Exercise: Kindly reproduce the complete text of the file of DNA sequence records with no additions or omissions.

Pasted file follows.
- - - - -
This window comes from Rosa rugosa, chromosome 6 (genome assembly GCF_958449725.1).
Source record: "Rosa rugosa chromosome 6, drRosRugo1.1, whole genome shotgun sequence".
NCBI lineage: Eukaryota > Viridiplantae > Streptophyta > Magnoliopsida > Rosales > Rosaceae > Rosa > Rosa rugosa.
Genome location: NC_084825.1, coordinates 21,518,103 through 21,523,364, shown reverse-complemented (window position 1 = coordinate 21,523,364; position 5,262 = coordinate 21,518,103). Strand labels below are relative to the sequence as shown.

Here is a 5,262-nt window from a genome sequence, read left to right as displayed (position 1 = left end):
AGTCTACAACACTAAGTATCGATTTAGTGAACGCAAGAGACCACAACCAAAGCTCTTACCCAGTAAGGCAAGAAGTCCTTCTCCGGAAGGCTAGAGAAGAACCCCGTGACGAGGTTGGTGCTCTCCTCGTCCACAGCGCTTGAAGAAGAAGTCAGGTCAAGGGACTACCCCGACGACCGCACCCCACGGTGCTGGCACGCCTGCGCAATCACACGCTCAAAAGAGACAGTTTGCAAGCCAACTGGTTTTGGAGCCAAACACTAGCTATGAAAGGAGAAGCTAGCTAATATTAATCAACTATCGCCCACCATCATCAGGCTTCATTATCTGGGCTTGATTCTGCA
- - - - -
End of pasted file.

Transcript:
This window comes from Rosa rugosa, chromosome 6 (genome assembly GCF_958449725.1).
Source record: "Rosa rugosa chromosome 6, drRosRugo1.1, whole genome shotgun sequence".
NCBI lineage: Eukaryota > Viridiplantae > Streptophyta > Magnoliopsida > Rosales > Rosaceae > Rosa > Rosa rugosa.
Genome location: NC_084825.1, coordinates 21,518,103 through 21,523,364, shown reverse-complemented (window position 1 = coordinate 21,523,364; position 5,262 = coordinate 21,518,103). Strand labels below are relative to the sequence as shown.

Here is a 5,262-nt window from a genome sequence, read left to right as displayed (position 1 = left end):
AGTCTACAACACTAAGTATCGATTTAGTGAACGCAAGAGACCACAACCAAAGCTCTTACCCAGTAAGGCAAGAAGTCCTTCTCCGGAAGGCTAGAGAAGAACCCCGTGACGAGGTTGGTGCTCTCCTCGTCCACAGCGCTTGAAGAAGAAGTCAGGTCAAGGGACTACCCCGACGACCGCACCCCACGGTGCTGGCACGCCTGCGCAATCACACGCTCAAAAGAGACAGTTTGCAAGCCAACTGGTTTTGGAGCCAAACACTAGCTATGAAAGGAGAAGCTAGCTAATATTAATCAACTATCGCCCACCATCATCAGGCTTCATTATCTGGGCTTGATTCTGCA